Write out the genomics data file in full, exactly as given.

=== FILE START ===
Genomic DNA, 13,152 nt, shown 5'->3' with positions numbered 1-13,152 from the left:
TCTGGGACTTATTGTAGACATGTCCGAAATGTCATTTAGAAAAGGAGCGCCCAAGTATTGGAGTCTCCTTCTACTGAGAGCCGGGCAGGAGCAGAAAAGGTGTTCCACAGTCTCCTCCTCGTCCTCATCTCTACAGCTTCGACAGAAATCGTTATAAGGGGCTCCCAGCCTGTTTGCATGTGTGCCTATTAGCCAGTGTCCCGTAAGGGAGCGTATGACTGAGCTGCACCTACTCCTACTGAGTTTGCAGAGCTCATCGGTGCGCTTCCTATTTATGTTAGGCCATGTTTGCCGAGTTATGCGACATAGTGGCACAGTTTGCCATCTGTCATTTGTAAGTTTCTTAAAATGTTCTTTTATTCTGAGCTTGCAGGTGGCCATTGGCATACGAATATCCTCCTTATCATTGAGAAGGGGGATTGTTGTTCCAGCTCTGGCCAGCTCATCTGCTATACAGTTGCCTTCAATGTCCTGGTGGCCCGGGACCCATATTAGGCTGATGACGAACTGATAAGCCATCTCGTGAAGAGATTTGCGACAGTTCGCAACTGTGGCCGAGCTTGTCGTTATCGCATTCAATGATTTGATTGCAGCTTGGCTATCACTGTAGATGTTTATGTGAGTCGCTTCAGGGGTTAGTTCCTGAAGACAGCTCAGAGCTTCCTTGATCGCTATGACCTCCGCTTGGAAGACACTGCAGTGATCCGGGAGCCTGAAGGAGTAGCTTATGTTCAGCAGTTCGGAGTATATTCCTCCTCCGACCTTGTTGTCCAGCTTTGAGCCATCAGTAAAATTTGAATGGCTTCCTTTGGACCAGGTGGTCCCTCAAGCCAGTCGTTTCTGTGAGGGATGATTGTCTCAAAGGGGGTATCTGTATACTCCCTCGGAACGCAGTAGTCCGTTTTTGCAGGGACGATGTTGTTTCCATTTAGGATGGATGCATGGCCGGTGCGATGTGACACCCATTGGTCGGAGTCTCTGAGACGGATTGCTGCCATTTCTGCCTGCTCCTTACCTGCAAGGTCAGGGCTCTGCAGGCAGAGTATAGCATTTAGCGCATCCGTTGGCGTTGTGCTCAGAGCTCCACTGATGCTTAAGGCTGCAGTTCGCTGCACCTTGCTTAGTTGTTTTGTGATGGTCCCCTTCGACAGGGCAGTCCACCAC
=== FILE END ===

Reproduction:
Genomic DNA, 13,152 nt, shown 5'->3' with positions numbered 1-13,152 from the left:
TCTGGGACTTATTGTAGACATGTCCGAAATGTCATTTAGAAAAGGAGCGCCCAAGTATTGGAGTCTCCTTCTACTGAGAGCCGGGCAGGAGCAGAAAAGGTGTTCCACAGTCTCCTCCTCGTCCTCATCTCTACAGCTTCGACAGAAATCGTTATAAGGGGCTCCCAGCCTGTTTGCATGTGTGCCTATTAGCCAGTGTCCCGTAAGGGAGCGTATGACTGAGCTGCACCTACTCCTACTGAGTTTGCAGAGCTCATCGGTGCGCTTCCTATTTATGTTAGGCCATGTTTGCCGAGTTATGCGACATAGTGGCACAGTTTGCCATCTGTCATTTGTAAGTTTCTTAAAATGTTCTTTTATTCTGAGCTTGCAGGTGGCCATTGGCATACGAATATCCTCCTTATCATTGAGAAGGGGGATTGTTGTTCCAGCTCTGGCCAGCTCATCTGCTATACAGTTGCCTTCAATGTCCTGGTGGCCCGGGACCCATATTAGGCTGATGACGAACTGATAAGCCATCTCGTGAAGAGATTTGCGACAGTTCGCAACTGTGGCCGAGCTTGTCGTTATCGCATTCAATGATTTGATTGCAGCTTGGCTATCACTGTAGATGTTTATGTGAGTCGCTTCAGGGGTTAGTTCCTGAAGACAGCTCAGAGCTTCCTTGATCGCTATGACCTCCGCTTGGAAGACACTGCAGTGATCCGGGAGCCTGAAGGAGTAGCTTATGTTCAGCAGTTCGGAGTATATTCCTCCTCCGACCTTGTTGTCCAGCTTTGAGCCATCAGTAAAATTTGAATGGCTTCCTTTGGACCAGGTGGTCCCTCAAGCCAGTCGTTTCTGTGAGGGATGATTGTCTCAAAGGGGGTATCTGTATACTCCCTCGGAACGCAGTAGTCCGTTTTTGCAGGGACGATGTTGTTTCCATTTAGGATGGATGCATGGCCGGTGCGATGTGACACCCATTGGTCGGAGTCTCTGAGACGGATTGCTGCCATTTCTGCCTGCTCCTTACCTGCAAGGTCAGGGCTCTGCAGGCAGAGTATAGCATTTAGCGCATCCGTTGGCGTTGTGCTCAGAGCTCCACTGATGCTTAAGGCTGCAGTTCGCTGCACCTTGCTTAGTTGTTTTGTGATGGTCCCCTTCGACAGGGCAGTCCACCAC